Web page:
Beth Bastien worked for the federal government in Hamilton, as a City Facilitator for the federal government’s Homelessness Initiative and was the Senior Public Policy Analyst with the Native Women’s Association of Canada in Ottawa. One of her passions included working on the Sisters in Spirit program. Beth also served on the Board of Directors of SWOVA. Her wise counsel is enormously missed. Beth died peacefully at her beloved home on Salt Spring Island, August 12, 2013 at the age of 52. The Native Women’s Association of Canada paid a special tribute to Beth on her passing: “Native Women’s Association of Canada (NWAC) is paying tribute to the life and talents of Elizabeth Bastien, a vibrant, giving and gifted woman whose voice will forever inspire those who knew her as well as those who continue to be touched by her reasoning and her prose.”
Wendy Judith Cutler has devoted much of her life to feminism and social justice.
Dorothy Cutting is a long-standing social activist who has dedicated her life to protecting the environment for generations to come.
Mona Fertig founded Canada’s first literary centre in 1978 and now runs Mother Tongue Press and Mother Tongue Publishing.
Throughout her life, Dr. Margaret Fulton advocated different ways of thinking and acting that were based on equality and collectivity. “I continue to hold the belief, that a participatory-learning society will eventually replace a spectator-consumer society.” Dr. Fulton, who died in Victoria on January 22nd, 2014, put her beliefs into action. She was passionate about the education of women and wanted to open the doors and the ivory tower to women. In 1978 she became the only female president of a co-educational university in Canada. (Halifax’s Mount Saint Vincent University) She was also an adjunct professor and consultant at University of British Columbia and was involved in the establishment of a new feminist university in Loten, Norway. For her work, Dr. Fulton received 15 honorary degrees and was named to the Order of Canada.
Working with the Salt Spring seniors’ community for the past seventeen years, Sharon Glover’s exceptional skill as a professional counsellor and trainer of peer counsellors has been a source of support for many.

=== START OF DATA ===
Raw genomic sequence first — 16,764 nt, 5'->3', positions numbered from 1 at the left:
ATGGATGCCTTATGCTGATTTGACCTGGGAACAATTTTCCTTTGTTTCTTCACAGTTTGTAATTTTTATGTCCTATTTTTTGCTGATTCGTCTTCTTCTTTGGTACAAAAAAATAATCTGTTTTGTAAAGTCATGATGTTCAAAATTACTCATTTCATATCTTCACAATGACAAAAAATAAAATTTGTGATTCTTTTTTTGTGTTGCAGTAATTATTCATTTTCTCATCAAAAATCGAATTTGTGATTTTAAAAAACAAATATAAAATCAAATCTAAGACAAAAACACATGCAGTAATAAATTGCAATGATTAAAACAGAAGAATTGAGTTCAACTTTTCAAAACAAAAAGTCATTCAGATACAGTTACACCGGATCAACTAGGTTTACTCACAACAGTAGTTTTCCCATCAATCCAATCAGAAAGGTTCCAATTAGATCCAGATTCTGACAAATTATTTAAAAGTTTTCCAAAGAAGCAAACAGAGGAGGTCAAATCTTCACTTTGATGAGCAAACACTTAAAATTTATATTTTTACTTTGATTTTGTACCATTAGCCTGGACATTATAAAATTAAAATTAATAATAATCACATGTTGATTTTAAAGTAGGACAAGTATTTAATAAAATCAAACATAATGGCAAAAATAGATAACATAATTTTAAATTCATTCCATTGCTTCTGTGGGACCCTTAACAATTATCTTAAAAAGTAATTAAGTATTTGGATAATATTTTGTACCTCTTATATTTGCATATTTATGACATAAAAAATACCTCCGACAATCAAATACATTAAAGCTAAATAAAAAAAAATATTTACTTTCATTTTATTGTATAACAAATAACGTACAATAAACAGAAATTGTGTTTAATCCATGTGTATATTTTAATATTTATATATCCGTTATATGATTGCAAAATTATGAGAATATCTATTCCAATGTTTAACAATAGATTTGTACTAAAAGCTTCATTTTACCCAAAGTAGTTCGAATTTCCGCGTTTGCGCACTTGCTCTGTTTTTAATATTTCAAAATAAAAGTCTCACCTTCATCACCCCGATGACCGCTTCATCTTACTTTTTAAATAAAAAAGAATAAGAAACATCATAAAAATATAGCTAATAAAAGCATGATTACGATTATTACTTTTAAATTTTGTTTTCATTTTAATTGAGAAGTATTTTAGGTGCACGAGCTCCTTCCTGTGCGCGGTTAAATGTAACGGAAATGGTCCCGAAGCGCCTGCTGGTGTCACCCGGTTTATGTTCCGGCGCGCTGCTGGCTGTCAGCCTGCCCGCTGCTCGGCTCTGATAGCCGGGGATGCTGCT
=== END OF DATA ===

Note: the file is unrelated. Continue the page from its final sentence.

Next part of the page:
Janet Halliwell provides strong leadership for the Shared Space Initiative, the Salt Spring Arts Council, and the School for the Arts.
Cheryl Heykoop is a passionate advocate for the rights of children. She has worked with disadvantaged children in Uganda, Sierra Leone, Timor-Leste, Brazil, Thailand, and Zambia.
As a queer, feminist political activist, community organizer, sexual healer and educator, Caffyn Jessie has powerfully changed the tone and level of engagement within the Salt Spring community.
Ann Johnston A tireless lobbyist for better recycling policies, Ann Johnston worked with the Recycling Council of British Columbia, founded the Recycling Society on Mayne Island, and in her capacity as board member, conducted her own research and attended meetings and conferences, bringing this knowledge home to the island. She has also been very involved with the Conservancy, and remains very engaged with island issues and the community at the age of 85.
Juliette Laing is a tireless community volunteer and social activist who has devoted much of her time to preserving the environment, and social justice for women throughout the world.
By the age of 12, Phoenix Lazare was singing, playing guitar, learning piano, and performing her own compositions.
Maxine Leichter is passionate about promoting democracy and protecting our environmental heritage.
Kelda Logan is a visionary woman and a masterful teacher of children, teens, and adults who cares deeply for others.
Anne Macey is an advocate for organic agriculture at the local, provincial, national, and international levels.
Molly Murphy is the hard-working, intelligent, articulate, and funny founder of Mudd Girls, a collective of women builders who focus on natural building techniques.